What works on one farm may not work on another. Adjust your management plan by observing changes in soil quality on your farm. Wise management decisions will improve the overall quality of the soil. Being proactive, rather than reactive, will make you a better steward of this limited resource.

 

 

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What Does it Mean – Living Soils?

Living Soils

What Does it Mean?

Living soils are simply the portion of the soil that is composed of living microorganisms. To have truly health soil the soil must contain a variety of microorganisms. So, healthy soils means far more  than just the absence of disease. Healthy soil means that soil contains all of the necessary microorganisms to create a balanced micro food web for the plants. While plants vary in their need for different microorganisms, the constant factor is the need for a vibrant mix of soil microbiology to have healthy, living soils.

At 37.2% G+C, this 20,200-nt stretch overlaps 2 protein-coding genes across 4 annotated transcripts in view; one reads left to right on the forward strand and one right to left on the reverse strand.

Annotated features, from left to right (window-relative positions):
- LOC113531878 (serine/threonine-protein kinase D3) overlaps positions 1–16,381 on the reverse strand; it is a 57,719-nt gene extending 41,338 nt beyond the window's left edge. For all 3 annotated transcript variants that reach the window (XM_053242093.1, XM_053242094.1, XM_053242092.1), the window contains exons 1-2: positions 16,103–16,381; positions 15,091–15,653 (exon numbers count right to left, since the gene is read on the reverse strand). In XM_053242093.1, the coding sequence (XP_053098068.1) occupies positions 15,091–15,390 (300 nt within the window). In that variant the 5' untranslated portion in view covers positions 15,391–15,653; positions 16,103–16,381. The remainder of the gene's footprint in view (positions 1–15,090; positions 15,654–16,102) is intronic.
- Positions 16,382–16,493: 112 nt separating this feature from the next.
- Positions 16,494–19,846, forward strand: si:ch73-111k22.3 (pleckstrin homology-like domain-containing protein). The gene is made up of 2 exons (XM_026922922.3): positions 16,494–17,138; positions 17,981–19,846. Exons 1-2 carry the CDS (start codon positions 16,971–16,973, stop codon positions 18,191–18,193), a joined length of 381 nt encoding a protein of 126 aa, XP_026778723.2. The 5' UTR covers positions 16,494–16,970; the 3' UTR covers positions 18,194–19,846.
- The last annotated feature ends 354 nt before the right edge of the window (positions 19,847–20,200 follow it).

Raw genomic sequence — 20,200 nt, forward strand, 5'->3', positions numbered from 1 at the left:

There are three main types of soil microorganisms that we’ll discuss in this post; bacteria, fungi, protozoa.

 

Beneficial Soil Bacteria 

Bacteria are prokaryotic, single celled microorganisms. Bacteria, Living soilsthrough their ability to produce a wide variety of enzymes, are vital for recycling nutrients in the soil. Bacteria produce so many enzymes that they are sometimes thought of as enzyme factories. There are thousands of species of bacteria and they are among the oldest organisms on earth. Ecologically, many bacteria are classified as decomposers. That is organisms that “feed” on dead organisms and recycling their nutrients. Additionally, bacteria bind several compounds to the soil, including nitrogen,  so that they will not leach out of the soil. 

Beneficial Soil Fungi